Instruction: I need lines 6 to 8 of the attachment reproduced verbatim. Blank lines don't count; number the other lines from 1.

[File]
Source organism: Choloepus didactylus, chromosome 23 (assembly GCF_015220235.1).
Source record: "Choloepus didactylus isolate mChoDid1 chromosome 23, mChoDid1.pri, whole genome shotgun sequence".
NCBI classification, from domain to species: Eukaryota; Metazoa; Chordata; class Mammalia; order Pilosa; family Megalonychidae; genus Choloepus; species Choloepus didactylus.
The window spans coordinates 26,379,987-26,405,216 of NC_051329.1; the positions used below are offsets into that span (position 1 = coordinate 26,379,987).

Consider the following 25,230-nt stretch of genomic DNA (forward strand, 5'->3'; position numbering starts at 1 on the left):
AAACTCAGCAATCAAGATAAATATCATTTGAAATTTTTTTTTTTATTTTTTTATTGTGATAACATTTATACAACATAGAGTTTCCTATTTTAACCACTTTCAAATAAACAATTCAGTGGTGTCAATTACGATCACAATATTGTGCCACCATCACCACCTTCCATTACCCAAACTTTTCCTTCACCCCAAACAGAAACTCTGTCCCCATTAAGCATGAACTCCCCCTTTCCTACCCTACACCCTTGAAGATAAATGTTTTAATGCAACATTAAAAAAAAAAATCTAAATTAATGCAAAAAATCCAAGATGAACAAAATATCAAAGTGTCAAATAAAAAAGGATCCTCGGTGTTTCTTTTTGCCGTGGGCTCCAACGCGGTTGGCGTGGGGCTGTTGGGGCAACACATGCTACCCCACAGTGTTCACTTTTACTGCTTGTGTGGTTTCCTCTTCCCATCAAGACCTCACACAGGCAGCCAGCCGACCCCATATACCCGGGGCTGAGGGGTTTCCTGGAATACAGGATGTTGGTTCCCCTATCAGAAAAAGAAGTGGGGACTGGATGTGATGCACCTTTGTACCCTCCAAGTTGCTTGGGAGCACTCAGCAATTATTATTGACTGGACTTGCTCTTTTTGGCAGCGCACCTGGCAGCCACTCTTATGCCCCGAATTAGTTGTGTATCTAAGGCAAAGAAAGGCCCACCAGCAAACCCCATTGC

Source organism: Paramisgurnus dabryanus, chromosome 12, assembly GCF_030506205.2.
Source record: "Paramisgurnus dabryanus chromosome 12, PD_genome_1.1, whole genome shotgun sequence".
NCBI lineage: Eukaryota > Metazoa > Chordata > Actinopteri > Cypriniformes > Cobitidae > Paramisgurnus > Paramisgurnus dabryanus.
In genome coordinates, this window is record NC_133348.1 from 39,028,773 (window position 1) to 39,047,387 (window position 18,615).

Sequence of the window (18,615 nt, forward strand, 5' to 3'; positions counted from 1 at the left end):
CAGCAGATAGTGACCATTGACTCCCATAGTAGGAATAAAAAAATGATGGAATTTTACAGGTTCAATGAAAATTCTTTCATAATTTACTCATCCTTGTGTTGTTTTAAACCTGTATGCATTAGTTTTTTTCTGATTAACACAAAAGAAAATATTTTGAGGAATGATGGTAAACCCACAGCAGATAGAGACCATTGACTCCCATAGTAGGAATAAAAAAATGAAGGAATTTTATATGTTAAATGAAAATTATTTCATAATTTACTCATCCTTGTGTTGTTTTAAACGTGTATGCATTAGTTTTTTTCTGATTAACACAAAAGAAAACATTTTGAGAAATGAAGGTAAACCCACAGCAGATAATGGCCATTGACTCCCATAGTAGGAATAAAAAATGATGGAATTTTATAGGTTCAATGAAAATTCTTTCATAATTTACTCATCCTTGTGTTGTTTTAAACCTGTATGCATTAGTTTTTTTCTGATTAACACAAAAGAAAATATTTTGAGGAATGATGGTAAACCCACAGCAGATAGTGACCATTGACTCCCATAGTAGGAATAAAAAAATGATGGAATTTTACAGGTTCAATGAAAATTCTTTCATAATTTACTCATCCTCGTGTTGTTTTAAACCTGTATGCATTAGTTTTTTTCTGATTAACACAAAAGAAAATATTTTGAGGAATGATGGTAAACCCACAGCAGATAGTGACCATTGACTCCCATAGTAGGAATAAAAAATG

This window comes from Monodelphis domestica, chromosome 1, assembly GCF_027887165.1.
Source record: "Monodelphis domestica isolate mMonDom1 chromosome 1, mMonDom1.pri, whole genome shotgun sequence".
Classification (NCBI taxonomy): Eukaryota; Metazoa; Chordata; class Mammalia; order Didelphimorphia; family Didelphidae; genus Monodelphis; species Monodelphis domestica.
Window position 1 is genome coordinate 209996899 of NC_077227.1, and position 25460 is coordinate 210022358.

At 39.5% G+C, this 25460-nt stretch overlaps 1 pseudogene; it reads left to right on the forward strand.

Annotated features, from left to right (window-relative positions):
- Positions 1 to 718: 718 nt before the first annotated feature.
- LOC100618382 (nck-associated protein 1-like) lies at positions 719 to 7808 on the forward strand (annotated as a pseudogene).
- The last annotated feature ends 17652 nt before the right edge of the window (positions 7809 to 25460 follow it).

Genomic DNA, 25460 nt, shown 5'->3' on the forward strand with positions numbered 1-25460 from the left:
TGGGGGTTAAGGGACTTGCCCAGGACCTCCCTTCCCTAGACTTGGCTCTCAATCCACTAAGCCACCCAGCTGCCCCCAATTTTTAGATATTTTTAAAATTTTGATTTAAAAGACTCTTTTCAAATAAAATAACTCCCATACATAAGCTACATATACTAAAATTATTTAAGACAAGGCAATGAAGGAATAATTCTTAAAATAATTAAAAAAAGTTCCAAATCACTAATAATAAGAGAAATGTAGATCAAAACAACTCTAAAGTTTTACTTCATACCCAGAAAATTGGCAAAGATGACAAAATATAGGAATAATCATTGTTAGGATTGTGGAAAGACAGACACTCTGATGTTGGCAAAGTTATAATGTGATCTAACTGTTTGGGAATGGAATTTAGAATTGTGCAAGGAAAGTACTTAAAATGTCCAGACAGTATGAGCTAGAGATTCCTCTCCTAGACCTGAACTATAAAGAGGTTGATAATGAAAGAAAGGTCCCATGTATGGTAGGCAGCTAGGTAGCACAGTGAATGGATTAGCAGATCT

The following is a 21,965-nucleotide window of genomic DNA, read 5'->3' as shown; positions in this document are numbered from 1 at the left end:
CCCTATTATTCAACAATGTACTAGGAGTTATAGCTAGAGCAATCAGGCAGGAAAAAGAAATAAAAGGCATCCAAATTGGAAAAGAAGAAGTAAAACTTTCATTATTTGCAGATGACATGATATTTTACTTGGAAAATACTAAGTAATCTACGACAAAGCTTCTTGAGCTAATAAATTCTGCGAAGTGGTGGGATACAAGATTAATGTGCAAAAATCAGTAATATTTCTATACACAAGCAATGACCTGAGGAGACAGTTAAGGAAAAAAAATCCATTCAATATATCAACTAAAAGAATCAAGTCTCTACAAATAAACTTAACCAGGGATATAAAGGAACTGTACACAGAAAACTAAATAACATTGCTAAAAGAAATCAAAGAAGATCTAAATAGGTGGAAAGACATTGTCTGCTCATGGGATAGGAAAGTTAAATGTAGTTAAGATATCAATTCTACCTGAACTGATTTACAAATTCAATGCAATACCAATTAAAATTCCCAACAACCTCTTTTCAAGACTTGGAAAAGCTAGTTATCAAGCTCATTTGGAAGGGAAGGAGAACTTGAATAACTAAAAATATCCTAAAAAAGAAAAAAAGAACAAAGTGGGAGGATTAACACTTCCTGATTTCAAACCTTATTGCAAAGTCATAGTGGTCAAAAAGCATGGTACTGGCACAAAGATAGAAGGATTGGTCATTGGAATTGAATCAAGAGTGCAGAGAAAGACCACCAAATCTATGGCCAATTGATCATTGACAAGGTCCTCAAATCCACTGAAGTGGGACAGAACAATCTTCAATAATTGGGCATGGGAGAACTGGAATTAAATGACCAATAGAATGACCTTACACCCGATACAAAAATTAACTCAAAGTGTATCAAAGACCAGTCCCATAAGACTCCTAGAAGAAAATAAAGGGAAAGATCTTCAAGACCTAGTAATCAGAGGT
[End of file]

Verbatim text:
AAACTCAGCAATCAAGATAAATATCATTTGAAATTTTTTTTTTTATTTTTTTATTGTGATAACATTTATACAACATAGAGTTTCCTATTTTAACCACTTTCAAATAAACAATTCAGTGGTGTCAATTACGATCACAATATTGTGCCACCATCACCACCTTCCATTACCCAAACTTTTCCTTCACCCCAAACAGAAACTCTGTCCCCATTAAGCATGAACTCCCCCTTTCCTACCCTACACCCTTGAAGATAAATGTTTTAATGCAACATTAAAAAAAAAAATCTAAATTAATGCAAAAAATCCAAGATGAACAAAATATCAAAGTGTCAAATAAAAAAGGATCCTCGGTGTTTCTTTTTGCCGTGGGCTCCAACGCGGTTGGCGTGGGGCTGTTGGGGCAACACATGCTACCCCACAGTGTTCACTTTTACTGCTTGTGTGGTTTCCTCTTCCCATCAAGACCTCACACAGGCAGCCAGCCGACCCCATATACCCGGGGCTGAGGGGTTTCCTGGAATACAGGATGTTGGTTCCCCTATCAGAAAAAGAAGTGGGGACTGGATGTGATGCACCTTTGTACCCTCCAAGTTGCTTGGGAGCACTCAGCAATTATTATTGACTGGACTTGCTCTTTTTGGCAGCGCACCTGGCAGCCACTCTTATGCCCCGAATTAGTTGTGTATCTAAGGCAAAGAAAGGCCCACCAGCAAACCCCATTGC

Source organism: Paramisgurnus dabryanus, chromosome 12, assembly GCF_030506205.2.
Source record: "Paramisgurnus dabryanus chromosome 12, PD_genome_1.1, whole genome shotgun sequence".